"I will vote for Wade, of course!" shouts Amadou, a young taxi driver, taking me to my hotel in downtown Dakar. "Wade has worked hard and that's how it works here." We drive past large posters of the various presidential candidates as Amadou points them out: Abdoulaye Wade, Macky Sall, Moustapha Niasse and Ousmane Tanor Dieng.
I arrive at the hotel where an elderly gentleman greets me at the counter. "Is your family not afraid for you? There were protests not far from here and people were killed. This is serious, very serious. The youth do not want Wade any longer. He is too old." Behind him there is a portrait of the President of the Republic. "He built roads," he explains. "He gave us lights. He did a lot for us."
It's been an hour since I arrived in Senegal and I've only met fans of Wade. I'm a little surprised, after all the criticisms I've read in the international press and on the internet. This 85-year-old politician seems to have many friends.
However there are demonstrations scheduled to take place at Dakar's Independence Square, organised by the opposition movement M23. After a tumultuous weekend around the country when several people died and others injured, things are heating up again. Mr Blog, @basileniane, is there.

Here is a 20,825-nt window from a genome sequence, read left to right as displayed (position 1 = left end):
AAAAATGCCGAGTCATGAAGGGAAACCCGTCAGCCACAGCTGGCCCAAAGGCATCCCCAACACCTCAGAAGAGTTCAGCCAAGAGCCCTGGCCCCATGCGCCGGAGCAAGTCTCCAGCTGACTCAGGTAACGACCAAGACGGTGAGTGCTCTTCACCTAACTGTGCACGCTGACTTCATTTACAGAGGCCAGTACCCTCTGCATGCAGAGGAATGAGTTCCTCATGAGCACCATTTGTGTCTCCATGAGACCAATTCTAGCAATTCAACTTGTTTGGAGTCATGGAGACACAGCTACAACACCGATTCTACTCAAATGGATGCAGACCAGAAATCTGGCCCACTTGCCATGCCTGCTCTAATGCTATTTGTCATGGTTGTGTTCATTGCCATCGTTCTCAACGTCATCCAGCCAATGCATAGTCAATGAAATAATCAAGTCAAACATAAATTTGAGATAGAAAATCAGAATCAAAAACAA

Basile Niane (28) is the President of the Association of Bloggers of Senegal:
"I blog therefore I am," is his motto. "We, the Senegalese bloggers, have created our own # on Twitter to differentiate ourselves. Renamed as #Kebetu, it means chirping in Wolof, the most spoken language in Senegal."
As the police start throwing tear gas at demonstrators, Niane writes on his mobile:
Niane is not against Wade, he says. He came to Independence Square to inform people. "We do not have the power Wade has, but the web is very, very, very powerful. Everyone is on the internet to connect and learn."
Basile Niane is absolutely sure that this election is a very special election: "Never has an election in Senegal triggered so much excitement across social networks. And nobody will be able to rig this election because we are here. Our power is in being able to watch and tell people: here's bad information and here's good information. Even if they do not have access to the internet, they can always use their mobile phones. We are in Africa and we will take the risk."
Follow Basile Niane: http://senegalmedias.blogspot.com